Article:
Since 1989, the Biomes Marine Biology Center has immersed visitors of all ages in the lives of sea creatures through a range of hands-on programs. Though it recently moved to a new location, it has kept aquatic habitats focused on the denizens of Narragansett Bay and the Atlantic Ocean. Amid tanks of native and tropical species such as octopuses, horseshoe crabs, lionfish, tortoises, and sharks, the staff treats visitors to a range of events—including educational demonstrations and hermit-crab-socialization seminars.
In a separate area for kids aged 3–6 , staff members lead animal-themed story times, and walk children through corresponding craft projects afterward. They also organize birthday parties, during which kids can pet tide-pool animals such as eels, horseshoe crabs, and small sharks.
At any given moment, there might be three kinds of bars operating inside Amalfi Oceanside. One produces signature cocktails ready to be sipped in view of the Narragansett beach. Another, which springs up on Sundays, allows visitors to concoct their preferred variants on a bloody mary to pair with their brunches. The third is a raw bar, where lobster tails sit alongside native littleneck clams and oysters that were farmed locally, rather than shipped via friendly pelican.
These seafood samples function as chilled appetizers for a host of oceanic entrees. Pasta options such as shrimp scampi and the seafood fra diavolo—mussels, clams, shrimp, lobster, and marinara sauce over linguine—complement plates of baked cod and pan-seared scallops. Lobster sliders and beer-battered-fish tacos also augment a list of burgers and sandwiches. Breaking from the maritime theme, rib-eye steaks and grilled specialty pizzas round out the menu in addition to slow-roasted cuts of prime rib, which are only available on Fridays—like a feeling of relief among America's work force.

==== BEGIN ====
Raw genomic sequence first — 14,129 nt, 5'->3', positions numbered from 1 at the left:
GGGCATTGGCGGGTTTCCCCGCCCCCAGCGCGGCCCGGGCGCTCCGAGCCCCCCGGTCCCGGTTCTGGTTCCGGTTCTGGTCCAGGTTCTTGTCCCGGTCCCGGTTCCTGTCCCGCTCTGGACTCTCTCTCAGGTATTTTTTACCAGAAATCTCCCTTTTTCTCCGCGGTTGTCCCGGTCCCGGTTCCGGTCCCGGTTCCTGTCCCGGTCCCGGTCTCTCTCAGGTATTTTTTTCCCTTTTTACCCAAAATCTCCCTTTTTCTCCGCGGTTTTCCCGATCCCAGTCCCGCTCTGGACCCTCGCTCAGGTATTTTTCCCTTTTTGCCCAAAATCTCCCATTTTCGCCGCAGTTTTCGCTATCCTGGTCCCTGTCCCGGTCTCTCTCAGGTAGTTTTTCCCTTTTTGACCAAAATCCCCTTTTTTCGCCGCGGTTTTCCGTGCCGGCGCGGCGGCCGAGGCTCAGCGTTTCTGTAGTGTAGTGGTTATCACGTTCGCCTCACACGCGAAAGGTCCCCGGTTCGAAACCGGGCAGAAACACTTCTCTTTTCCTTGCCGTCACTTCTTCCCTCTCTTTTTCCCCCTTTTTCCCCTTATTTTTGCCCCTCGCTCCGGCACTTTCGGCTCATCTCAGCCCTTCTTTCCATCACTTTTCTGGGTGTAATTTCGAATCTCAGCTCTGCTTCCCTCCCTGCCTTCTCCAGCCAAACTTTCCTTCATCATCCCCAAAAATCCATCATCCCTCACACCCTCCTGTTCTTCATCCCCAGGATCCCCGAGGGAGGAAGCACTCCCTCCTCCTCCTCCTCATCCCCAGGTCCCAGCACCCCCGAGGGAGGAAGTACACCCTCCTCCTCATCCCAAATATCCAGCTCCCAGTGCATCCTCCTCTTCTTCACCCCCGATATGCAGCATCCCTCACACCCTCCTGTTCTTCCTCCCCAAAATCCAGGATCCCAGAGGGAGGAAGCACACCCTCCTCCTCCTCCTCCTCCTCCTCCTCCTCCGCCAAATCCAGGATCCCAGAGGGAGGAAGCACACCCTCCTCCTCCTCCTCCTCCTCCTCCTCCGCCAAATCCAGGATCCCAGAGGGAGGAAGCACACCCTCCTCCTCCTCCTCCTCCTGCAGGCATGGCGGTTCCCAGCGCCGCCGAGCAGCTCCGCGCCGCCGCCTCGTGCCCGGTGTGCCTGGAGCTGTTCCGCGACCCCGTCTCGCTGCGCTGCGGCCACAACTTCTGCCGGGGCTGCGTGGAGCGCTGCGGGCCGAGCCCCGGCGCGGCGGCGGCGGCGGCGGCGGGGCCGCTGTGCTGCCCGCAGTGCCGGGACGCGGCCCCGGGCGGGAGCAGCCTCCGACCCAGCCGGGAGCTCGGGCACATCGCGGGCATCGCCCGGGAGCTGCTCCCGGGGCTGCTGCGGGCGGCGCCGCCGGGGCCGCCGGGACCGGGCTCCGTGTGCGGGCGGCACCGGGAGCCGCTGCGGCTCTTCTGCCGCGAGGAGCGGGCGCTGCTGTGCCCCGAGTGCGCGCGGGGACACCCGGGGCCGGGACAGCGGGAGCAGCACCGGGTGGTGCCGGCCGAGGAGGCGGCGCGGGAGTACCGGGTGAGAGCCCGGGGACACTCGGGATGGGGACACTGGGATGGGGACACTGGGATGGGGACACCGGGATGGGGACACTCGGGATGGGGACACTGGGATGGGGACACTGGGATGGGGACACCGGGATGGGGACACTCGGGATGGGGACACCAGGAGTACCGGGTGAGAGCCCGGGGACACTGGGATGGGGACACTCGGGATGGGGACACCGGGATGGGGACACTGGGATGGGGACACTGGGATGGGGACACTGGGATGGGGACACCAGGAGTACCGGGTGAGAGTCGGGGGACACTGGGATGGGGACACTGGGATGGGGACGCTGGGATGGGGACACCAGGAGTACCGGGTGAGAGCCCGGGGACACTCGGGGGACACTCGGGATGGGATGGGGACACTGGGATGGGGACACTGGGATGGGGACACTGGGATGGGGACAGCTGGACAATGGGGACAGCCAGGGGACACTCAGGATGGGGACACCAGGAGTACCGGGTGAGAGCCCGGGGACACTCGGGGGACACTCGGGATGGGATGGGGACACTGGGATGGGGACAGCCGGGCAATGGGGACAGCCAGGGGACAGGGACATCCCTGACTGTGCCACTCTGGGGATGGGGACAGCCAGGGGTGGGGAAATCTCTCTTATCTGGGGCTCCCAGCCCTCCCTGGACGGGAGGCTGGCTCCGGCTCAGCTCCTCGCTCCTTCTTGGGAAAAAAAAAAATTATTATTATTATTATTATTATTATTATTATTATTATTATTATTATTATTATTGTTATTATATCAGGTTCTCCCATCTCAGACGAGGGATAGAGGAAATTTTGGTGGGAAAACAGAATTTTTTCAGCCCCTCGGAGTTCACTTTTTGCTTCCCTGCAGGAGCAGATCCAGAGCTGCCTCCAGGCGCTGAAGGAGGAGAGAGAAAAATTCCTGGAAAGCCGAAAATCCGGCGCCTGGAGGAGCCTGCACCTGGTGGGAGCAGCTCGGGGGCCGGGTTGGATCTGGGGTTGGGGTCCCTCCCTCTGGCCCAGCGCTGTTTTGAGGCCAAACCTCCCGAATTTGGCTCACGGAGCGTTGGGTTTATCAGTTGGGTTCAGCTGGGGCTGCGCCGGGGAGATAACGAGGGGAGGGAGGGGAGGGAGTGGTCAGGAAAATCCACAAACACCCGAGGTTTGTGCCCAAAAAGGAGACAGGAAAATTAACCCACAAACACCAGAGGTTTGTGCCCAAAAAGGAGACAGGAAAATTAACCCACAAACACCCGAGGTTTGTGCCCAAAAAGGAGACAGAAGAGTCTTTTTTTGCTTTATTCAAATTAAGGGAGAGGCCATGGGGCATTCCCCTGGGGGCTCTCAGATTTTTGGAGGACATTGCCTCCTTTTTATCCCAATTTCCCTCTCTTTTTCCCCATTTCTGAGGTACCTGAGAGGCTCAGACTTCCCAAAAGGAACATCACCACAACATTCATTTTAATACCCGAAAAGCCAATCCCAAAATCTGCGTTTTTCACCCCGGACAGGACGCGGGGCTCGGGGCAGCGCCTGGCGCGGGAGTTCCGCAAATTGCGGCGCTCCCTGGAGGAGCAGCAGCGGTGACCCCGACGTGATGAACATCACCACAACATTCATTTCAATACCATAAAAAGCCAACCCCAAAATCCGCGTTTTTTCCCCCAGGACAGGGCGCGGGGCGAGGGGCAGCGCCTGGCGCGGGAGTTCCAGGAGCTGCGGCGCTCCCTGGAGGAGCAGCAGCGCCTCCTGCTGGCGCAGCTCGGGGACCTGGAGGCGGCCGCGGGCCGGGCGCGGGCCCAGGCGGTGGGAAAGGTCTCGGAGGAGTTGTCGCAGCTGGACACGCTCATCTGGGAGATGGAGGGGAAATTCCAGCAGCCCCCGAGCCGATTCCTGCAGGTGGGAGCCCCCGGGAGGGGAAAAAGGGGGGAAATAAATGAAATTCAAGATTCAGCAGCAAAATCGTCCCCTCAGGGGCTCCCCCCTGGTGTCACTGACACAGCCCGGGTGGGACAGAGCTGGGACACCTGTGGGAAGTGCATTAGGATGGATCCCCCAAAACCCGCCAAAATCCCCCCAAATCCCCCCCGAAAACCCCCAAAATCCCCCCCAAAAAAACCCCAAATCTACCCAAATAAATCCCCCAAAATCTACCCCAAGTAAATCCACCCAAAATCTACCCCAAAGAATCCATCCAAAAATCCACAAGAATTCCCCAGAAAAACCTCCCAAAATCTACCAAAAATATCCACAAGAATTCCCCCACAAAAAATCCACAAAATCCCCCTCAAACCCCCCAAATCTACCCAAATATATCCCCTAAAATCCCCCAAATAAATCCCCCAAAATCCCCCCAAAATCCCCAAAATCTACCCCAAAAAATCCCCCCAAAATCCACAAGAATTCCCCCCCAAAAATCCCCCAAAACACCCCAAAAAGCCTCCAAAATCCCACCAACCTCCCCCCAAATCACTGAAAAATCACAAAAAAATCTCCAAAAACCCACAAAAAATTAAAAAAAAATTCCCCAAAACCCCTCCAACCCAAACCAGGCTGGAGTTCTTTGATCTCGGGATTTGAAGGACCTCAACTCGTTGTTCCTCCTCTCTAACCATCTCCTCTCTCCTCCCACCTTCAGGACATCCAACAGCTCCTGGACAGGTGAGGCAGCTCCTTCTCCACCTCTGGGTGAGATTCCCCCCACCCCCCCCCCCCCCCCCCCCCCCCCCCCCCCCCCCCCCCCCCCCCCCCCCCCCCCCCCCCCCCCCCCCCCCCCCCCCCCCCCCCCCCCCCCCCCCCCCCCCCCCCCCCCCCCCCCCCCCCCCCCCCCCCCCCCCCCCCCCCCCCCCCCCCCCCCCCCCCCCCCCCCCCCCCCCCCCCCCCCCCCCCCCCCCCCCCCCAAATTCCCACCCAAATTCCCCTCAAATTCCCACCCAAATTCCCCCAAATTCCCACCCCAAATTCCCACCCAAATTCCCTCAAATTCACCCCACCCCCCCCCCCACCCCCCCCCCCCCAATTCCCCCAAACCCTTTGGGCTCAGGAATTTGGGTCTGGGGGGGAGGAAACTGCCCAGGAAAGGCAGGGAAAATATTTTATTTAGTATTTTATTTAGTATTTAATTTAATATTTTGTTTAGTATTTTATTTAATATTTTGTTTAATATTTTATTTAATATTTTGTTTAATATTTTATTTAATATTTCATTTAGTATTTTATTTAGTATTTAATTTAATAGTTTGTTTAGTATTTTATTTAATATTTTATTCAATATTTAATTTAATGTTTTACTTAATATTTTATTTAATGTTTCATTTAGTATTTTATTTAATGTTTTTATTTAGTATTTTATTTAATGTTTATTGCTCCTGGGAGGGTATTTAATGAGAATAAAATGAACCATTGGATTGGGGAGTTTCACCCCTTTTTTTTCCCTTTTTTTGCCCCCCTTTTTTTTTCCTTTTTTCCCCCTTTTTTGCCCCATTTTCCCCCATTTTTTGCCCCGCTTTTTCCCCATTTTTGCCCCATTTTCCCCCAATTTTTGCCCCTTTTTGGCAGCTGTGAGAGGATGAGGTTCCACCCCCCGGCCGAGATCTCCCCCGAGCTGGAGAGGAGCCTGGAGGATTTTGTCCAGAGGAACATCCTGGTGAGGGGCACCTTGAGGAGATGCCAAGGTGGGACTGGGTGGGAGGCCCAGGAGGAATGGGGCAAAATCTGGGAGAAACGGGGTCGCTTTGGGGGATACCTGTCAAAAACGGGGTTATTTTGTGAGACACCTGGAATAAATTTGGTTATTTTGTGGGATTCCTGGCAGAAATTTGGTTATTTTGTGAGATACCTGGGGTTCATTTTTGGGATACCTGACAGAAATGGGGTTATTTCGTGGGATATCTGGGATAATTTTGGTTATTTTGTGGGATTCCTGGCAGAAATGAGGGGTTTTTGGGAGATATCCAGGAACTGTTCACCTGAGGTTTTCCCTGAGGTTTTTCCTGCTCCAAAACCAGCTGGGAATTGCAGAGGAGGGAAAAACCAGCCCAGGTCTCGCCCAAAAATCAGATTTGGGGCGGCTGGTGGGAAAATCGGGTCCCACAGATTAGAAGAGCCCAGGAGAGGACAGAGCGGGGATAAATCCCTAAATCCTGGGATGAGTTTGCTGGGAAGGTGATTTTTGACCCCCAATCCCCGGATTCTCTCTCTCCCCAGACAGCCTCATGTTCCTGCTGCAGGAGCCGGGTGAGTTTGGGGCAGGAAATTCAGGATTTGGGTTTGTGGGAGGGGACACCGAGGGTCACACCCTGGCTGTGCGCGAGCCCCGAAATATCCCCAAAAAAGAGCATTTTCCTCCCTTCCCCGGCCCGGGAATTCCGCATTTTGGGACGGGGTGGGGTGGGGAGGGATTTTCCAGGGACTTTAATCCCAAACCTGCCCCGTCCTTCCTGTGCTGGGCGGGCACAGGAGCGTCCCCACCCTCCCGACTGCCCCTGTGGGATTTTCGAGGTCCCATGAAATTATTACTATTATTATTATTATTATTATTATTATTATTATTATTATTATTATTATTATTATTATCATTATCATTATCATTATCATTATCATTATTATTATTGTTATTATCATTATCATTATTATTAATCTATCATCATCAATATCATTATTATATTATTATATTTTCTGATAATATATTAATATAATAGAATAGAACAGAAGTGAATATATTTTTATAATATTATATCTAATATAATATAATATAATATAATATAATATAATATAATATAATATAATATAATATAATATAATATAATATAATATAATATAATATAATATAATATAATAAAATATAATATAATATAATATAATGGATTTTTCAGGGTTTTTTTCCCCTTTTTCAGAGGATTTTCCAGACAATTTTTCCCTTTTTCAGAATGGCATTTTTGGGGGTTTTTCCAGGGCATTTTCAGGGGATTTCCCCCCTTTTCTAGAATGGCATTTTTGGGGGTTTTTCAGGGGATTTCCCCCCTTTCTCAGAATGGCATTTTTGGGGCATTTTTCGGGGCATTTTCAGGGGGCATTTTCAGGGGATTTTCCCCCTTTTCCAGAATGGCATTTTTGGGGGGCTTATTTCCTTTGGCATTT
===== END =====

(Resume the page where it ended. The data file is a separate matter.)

After taking home an illustration BFA from the Rhode Island School of Design and a masters in art education from University of Massachusetts Dartmouth, Jodi Manca spent 15 years teaching art at schools and camps. Soon she set down roots and now runs her own studio, where she unlocks the inner artists in kids and adults alike. Jodi specializes in oil and acrylic painting. She also does printmaking, bookbinding, and collage work, a diverse skill set reflected in the classes available at Unlimited Potential. Students choose from classes that cover everything from sculpting and drawing to painting and portfolio preparation. A sprawling, light-wood table dominates the clean, white studio and invites beginners and experienced artists to gather around and hone their skills.
After nearly getting his teeth kicked in by an errant hoof, Stephen Briggs decided that it was probably a good time to walk away from his rodeo career. Bidding his favorite rodeo clowns goodbye, Stephen joined the family business started by his father, Frederick Alvin Briggs—called "Allie" by his customers—more than 30 years ago.
Continuing in his father's footsteps, Stephen now oversees Allie's Store, where his team supplies horse tack, Western and work apparel, and supplies for creatures that range from farm animals to pets. Under Stephen's leadership, Allie's Store now also stocks all-natural animal foods, due to increased customer requests for healthier food for their pets. The shelves display bagged edibles from lines such as Earthborn Holistic and Blue Buffalo. This is the same food the Briggs family feeds its own pets—two dogs, two cats, and four horses named Jessie, Oso, Buddy, and Hoss who exchange local gossip with customers at the adjacent barn.